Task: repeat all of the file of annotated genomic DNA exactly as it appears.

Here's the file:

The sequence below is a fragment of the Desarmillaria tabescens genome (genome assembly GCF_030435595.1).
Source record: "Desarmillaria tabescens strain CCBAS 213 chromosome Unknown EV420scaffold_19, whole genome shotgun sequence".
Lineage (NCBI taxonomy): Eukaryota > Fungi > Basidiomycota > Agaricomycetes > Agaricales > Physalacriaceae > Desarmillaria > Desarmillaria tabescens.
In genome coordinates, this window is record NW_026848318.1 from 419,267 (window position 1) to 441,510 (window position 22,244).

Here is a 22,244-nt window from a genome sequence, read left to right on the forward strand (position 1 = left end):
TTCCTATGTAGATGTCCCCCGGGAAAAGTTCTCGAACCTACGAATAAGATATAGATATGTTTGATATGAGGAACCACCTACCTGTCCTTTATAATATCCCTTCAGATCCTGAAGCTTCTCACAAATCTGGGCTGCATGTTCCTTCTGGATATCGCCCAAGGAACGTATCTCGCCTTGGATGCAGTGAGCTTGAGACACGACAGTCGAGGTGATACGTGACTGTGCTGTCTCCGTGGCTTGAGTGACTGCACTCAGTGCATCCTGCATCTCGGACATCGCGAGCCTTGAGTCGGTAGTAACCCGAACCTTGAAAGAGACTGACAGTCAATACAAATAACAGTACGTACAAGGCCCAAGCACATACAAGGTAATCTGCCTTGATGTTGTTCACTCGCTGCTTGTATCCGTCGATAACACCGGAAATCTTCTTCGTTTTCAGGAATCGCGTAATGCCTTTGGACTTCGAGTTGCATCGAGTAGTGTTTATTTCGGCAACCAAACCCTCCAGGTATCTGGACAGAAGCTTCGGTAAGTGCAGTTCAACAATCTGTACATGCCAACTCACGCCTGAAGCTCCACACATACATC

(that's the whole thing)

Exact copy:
The sequence below is a fragment of the Desarmillaria tabescens genome (genome assembly GCF_030435595.1).
Source record: "Desarmillaria tabescens strain CCBAS 213 chromosome Unknown EV420scaffold_19, whole genome shotgun sequence".
Lineage (NCBI taxonomy): Eukaryota > Fungi > Basidiomycota > Agaricomycetes > Agaricales > Physalacriaceae > Desarmillaria > Desarmillaria tabescens.
In genome coordinates, this window is record NW_026848318.1 from 419,267 (window position 1) to 441,510 (window position 22,244).

Here is a 22,244-nt window from a genome sequence, read left to right on the forward strand (position 1 = left end):
TTCCTATGTAGATGTCCCCCGGGAAAAGTTCTCGAACCTACGAATAAGATATAGATATGTTTGATATGAGGAACCACCTACCTGTCCTTTATAATATCCCTTCAGATCCTGAAGCTTCTCACAAATCTGGGCTGCATGTTCCTTCTGGATATCGCCCAAGGAACGTATCTCGCCTTGGATGCAGTGAGCTTGAGACACGACAGTCGAGGTGATACGTGACTGTGCTGTCTCCGTGGCTTGAGTGACTGCACTCAGTGCATCCTGCATCTCGGACATCGCGAGCCTTGAGTCGGTAGTAACCCGAACCTTGAAAGAGACTGACAGTCAATACAAATAACAGTACGTACAAGGCCCAAGCACATACAAGGTAATCTGCCTTGATGTTGTTCACTCGCTGCTTGTATCCGTCGATAACACCGGAAATCTTCTTCGTTTTCAGGAATCGCGTAATGCCTTTGGACTTCGAGTTGCATCGAGTAGTGTTTATTTCGGCAACCAAACCCTCCAGGTATCTGGACAGAAGCTTCGGTAAGTGCAGTTCAACAATCTGTACATGCCAACTCACGCCTGAAGCTCCACACATACATC